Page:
Real life impacts are very complicated actions, and it's entirely possible that the inital 'killing' impact deformed the helmet and protected the wearer, but also ruined the integrity of the helmet such that subsequent smaller impacts destroyed the now substantially weakened helmet, but those impacts were not capable of doing serious damage to the encased skull. So, a destroyed helmet does not mean either that it was subject to impacts outside it's design envelope, nor that it offered skant protection. Just because an air bag is a torn bloody, muddy floppy mess and the vehicle didn't stop when it deployed doesn't mean that the air bag offered no protection at the time of impact. 

I get your point, but does that mean you support the opposite view, that if a helmet is destroyed it means that it provided a high level of protection? That's what I was arguing against.

If a helmet is destroyed, as I pointed out, it may have provided a high level of protection, but  for sure there will be instances where the helmet provided negligible protection and was destroyed. I think these may be the minority of cases where the rider survived though. To me it's hard to envisage an impact destructive enough to destroy a helmet that wouldn't have had fairly devastating effects on the head contained within  had it not been there, which is really what saying 'it provided negligible protection' means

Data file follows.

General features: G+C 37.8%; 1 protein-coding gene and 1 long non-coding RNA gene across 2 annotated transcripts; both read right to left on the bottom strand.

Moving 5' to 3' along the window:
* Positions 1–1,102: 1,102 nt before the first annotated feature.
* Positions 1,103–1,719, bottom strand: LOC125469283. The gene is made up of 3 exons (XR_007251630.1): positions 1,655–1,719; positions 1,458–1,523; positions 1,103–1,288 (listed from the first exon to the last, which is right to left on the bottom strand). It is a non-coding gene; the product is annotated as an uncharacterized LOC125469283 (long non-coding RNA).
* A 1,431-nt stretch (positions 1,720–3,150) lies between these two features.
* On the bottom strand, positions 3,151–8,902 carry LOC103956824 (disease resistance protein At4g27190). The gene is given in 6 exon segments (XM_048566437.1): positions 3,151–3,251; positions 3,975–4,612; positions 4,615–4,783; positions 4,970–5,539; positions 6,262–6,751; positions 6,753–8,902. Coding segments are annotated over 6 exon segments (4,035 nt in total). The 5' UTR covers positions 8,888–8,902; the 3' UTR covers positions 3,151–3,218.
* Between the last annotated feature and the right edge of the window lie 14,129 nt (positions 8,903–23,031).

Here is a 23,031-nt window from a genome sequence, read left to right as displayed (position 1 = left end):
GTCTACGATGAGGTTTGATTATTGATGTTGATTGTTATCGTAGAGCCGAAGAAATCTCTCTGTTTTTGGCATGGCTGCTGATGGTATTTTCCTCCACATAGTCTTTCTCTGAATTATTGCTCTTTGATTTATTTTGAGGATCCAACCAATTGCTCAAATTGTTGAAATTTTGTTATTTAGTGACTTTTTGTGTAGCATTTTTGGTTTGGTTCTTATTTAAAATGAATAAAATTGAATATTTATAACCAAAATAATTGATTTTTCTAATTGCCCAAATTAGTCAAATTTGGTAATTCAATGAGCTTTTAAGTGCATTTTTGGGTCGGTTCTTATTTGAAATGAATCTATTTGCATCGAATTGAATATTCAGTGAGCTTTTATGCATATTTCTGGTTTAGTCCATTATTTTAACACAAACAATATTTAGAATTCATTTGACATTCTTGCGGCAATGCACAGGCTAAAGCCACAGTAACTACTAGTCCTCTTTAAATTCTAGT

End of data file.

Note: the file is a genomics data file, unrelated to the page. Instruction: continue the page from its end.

I'm not convinced as the general design of bike helmets has very clear structural weaknesses (or vents as they are often called) and any non-flat object hitting a helmet has a reasonable chance of destroying it. Your argument that a destroyed helmet most likely provided significant protection is begging the question.